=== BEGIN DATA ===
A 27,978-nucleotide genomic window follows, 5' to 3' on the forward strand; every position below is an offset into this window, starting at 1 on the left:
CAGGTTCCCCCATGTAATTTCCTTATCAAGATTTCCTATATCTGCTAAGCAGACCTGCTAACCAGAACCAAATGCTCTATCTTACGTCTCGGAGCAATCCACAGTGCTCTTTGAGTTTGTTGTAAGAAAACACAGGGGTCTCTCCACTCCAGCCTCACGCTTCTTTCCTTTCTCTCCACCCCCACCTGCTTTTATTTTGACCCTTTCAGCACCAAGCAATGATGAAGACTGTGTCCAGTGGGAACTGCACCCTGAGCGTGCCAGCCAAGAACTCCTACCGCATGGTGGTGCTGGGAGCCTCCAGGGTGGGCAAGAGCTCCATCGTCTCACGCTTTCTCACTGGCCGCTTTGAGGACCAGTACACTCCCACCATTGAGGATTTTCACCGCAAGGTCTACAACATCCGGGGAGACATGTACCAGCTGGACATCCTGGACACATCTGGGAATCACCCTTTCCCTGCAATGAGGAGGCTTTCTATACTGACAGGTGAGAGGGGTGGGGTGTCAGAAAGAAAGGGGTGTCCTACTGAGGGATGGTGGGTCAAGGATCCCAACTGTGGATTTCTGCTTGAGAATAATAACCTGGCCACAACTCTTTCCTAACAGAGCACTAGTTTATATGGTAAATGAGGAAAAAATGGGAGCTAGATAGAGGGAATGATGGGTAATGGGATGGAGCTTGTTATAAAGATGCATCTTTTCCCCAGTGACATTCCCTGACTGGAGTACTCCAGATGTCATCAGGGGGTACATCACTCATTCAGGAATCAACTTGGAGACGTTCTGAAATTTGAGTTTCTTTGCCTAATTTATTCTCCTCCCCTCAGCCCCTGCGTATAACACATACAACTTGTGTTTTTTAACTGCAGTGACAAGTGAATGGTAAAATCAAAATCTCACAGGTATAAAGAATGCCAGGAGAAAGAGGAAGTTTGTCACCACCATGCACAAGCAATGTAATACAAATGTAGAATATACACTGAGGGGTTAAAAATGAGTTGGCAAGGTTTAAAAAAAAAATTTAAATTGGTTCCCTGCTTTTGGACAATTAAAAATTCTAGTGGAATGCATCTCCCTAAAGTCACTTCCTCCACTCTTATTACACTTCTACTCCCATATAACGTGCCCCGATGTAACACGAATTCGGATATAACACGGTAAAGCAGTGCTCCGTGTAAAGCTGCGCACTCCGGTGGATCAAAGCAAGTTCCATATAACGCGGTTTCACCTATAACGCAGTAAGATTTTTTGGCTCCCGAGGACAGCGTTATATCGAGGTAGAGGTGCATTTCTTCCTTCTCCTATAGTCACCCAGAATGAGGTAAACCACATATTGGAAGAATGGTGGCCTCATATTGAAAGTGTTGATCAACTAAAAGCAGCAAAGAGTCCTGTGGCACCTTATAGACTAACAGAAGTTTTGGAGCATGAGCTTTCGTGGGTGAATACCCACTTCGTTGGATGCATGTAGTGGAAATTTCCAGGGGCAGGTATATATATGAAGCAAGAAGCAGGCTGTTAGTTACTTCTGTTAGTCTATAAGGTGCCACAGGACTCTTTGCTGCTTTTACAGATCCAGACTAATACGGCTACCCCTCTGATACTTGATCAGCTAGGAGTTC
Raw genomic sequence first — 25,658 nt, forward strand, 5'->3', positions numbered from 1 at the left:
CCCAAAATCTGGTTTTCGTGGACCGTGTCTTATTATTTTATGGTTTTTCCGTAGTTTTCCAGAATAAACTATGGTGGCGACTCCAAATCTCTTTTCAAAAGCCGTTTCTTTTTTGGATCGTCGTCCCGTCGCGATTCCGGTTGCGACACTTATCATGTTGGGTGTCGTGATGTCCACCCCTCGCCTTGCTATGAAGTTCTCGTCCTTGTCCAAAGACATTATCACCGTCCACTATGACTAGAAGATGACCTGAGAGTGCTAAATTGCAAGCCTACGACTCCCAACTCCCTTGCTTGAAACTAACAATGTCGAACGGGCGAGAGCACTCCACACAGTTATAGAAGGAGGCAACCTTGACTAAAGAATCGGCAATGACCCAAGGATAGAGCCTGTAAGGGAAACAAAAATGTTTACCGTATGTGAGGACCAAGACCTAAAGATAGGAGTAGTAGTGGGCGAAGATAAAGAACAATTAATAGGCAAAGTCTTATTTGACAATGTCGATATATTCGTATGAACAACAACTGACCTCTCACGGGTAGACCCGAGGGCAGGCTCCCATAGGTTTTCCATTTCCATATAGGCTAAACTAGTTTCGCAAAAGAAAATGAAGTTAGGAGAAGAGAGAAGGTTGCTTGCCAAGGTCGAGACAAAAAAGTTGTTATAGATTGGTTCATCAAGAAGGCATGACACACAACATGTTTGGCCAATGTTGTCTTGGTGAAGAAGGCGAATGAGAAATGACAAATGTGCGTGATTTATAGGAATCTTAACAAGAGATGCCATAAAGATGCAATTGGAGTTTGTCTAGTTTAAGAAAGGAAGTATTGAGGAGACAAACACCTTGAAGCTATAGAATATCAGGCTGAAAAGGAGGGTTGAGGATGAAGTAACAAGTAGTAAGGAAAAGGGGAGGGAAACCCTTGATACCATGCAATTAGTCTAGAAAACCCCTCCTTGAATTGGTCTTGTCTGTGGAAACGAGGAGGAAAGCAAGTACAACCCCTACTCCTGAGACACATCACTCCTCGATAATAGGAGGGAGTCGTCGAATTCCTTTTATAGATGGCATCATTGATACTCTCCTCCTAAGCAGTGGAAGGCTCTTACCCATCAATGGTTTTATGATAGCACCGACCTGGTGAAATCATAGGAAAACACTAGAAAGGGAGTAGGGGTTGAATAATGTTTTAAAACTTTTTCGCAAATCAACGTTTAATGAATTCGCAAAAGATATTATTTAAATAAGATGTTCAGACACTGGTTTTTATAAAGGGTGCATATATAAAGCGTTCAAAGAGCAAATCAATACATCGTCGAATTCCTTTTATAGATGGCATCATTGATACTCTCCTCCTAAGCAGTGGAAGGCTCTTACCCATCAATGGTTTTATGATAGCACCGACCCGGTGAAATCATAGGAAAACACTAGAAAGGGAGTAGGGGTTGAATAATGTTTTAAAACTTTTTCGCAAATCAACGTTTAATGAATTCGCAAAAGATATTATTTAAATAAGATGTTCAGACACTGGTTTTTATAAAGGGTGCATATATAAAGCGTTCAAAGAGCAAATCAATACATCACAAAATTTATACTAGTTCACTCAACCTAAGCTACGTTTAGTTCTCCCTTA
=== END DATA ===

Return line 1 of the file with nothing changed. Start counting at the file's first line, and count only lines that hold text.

A 27,978-nucleotide genomic window follows, 5' to 3' on the forward strand; every position below is an offset into this window, starting at 1 on the left: